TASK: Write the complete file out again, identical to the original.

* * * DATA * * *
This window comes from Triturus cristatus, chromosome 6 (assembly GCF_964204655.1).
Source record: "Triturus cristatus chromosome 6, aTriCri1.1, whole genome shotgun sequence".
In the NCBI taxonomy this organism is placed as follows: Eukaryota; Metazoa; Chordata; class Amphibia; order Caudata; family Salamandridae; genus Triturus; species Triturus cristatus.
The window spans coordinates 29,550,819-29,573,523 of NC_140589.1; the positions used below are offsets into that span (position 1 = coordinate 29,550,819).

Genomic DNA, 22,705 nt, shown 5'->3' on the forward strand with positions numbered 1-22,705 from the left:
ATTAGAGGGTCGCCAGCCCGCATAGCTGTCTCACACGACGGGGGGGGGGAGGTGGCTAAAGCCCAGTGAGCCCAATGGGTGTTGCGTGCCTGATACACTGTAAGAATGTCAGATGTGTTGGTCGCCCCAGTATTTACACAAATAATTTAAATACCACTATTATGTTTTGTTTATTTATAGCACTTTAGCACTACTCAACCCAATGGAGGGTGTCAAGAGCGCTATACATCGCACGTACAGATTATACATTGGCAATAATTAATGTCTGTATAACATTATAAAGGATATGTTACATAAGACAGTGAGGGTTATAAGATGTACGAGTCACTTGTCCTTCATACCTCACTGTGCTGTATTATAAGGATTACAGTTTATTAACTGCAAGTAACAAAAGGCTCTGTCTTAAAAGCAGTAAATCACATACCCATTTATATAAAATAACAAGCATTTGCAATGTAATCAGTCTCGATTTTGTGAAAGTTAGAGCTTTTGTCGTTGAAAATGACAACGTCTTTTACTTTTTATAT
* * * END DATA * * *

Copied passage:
This window comes from Triturus cristatus, chromosome 6 (assembly GCF_964204655.1).
Source record: "Triturus cristatus chromosome 6, aTriCri1.1, whole genome shotgun sequence".
In the NCBI taxonomy this organism is placed as follows: Eukaryota; Metazoa; Chordata; class Amphibia; order Caudata; family Salamandridae; genus Triturus; species Triturus cristatus.
The window spans coordinates 29,550,819-29,573,523 of NC_140589.1; the positions used below are offsets into that span (position 1 = coordinate 29,550,819).

Genomic DNA, 22,705 nt, shown 5'->3' on the forward strand with positions numbered 1-22,705 from the left:
ATTAGAGGGTCGCCAGCCCGCATAGCTGTCTCACACGACGGGGGGGGGGAGGTGGCTAAAGCCCAGTGAGCCCAATGGGTGTTGCGTGCCTGATACACTGTAAGAATGTCAGATGTGTTGGTCGCCCCAGTATTTACACAAATAATTTAAATACCACTATTATGTTTTGTTTATTTATAGCACTTTAGCACTACTCAACCCAATGGAGGGTGTCAAGAGCGCTATACATCGCACGTACAGATTATACATTGGCAATAATTAATGTCTGTATAACATTATAAAGGATATGTTACATAAGACAGTGAGGGTTATAAGATGTACGAGTCACTTGTCCTTCATACCTCACTGTGCTGTATTATAAGGATTACAGTTTATTAACTGCAAGTAACAAAAGGCTCTGTCTTAAAAGCAGTAAATCACATACCCATTTATATAAAATAACAAGCATTTGCAATGTAATCAGTCTCGATTTTGTGAAAGTTAGAGCTTTTGTCGTTGAAAATGACAACGTCTTTTACTTTTTATAT